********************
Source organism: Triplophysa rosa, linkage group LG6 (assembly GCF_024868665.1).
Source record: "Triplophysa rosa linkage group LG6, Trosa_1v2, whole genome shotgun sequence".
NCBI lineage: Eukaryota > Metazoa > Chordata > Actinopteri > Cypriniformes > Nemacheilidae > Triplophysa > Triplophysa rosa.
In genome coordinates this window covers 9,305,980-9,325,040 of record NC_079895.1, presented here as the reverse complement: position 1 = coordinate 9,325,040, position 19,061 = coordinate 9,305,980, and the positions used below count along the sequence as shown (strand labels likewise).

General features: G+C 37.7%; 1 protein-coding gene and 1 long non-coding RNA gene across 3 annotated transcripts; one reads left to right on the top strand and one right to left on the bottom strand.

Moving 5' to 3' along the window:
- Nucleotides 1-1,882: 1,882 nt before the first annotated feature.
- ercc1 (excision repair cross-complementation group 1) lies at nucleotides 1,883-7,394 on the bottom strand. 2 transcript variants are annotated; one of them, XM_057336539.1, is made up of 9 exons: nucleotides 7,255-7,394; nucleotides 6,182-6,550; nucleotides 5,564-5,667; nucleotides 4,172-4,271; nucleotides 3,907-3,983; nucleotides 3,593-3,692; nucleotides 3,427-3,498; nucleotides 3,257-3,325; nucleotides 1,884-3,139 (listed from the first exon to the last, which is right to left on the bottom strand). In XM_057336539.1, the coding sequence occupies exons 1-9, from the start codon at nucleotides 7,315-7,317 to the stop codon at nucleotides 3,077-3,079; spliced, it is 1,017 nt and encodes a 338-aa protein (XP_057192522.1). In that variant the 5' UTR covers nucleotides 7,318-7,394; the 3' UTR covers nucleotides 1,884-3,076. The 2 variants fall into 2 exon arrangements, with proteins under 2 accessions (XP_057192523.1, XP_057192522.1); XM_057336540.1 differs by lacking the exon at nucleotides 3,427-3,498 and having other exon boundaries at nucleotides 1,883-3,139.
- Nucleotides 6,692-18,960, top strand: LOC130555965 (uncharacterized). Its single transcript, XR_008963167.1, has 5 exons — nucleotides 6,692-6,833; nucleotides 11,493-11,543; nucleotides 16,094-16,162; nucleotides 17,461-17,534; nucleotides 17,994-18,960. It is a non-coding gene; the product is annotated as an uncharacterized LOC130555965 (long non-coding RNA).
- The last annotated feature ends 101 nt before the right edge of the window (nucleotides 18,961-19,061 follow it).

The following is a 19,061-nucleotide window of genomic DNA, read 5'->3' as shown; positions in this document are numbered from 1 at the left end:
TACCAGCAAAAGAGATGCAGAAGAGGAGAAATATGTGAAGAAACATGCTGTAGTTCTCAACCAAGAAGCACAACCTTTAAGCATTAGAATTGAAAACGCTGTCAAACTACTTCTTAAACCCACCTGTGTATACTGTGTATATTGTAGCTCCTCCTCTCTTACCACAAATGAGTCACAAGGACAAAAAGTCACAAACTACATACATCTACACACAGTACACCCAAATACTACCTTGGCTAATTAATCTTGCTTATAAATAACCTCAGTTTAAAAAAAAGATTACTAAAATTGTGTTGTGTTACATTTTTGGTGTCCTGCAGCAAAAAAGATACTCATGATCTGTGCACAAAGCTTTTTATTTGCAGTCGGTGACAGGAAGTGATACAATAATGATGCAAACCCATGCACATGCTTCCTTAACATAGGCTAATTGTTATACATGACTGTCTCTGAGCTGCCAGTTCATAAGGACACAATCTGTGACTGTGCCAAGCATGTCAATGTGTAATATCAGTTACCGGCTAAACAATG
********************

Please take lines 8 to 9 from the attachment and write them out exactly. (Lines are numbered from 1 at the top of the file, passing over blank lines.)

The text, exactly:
- ercc1 (excision repair cross-complementation group 1) lies at nucleotides 1,883-7,394 on the bottom strand. 2 transcript variants are annotated; one of them, XM_057336539.1, is made up of 9 exons: nucleotides 7,255-7,394; nucleotides 6,182-6,550; nucleotides 5,564-5,667; nucleotides 4,172-4,271; nucleotides 3,907-3,983; nucleotides 3,593-3,692; nucleotides 3,427-3,498; nucleotides 3,257-3,325; nucleotides 1,884-3,139 (listed from the first exon to the last, which is right to left on the bottom strand). In XM_057336539.1, the coding sequence occupies exons 1-9, from the start codon at nucleotides 7,315-7,317 to the stop codon at nucleotides 3,077-3,079; spliced, it is 1,017 nt and encodes a 338-aa protein (XP_057192522.1). In that variant the 5' UTR covers nucleotides 7,318-7,394; the 3' UTR covers nucleotides 1,884-3,076. The 2 variants fall into 2 exon arrangements, with proteins under 2 accessions (XP_057192523.1, XP_057192522.1); XM_057336540.1 differs by lacking the exon at nucleotides 3,427-3,498 and having other exon boundaries at nucleotides 1,883-3,139.
- Nucleotides 6,692-18,960, top strand: LOC130555965 (uncharacterized). Its single transcript, XR_008963167.1, has 5 exons — nucleotides 6,692-6,833; nucleotides 11,493-11,543; nucleotides 16,094-16,162; nucleotides 17,461-17,534; nucleotides 17,994-18,960. It is a non-coding gene; the product is annotated as an uncharacterized LOC130555965 (long non-coding RNA).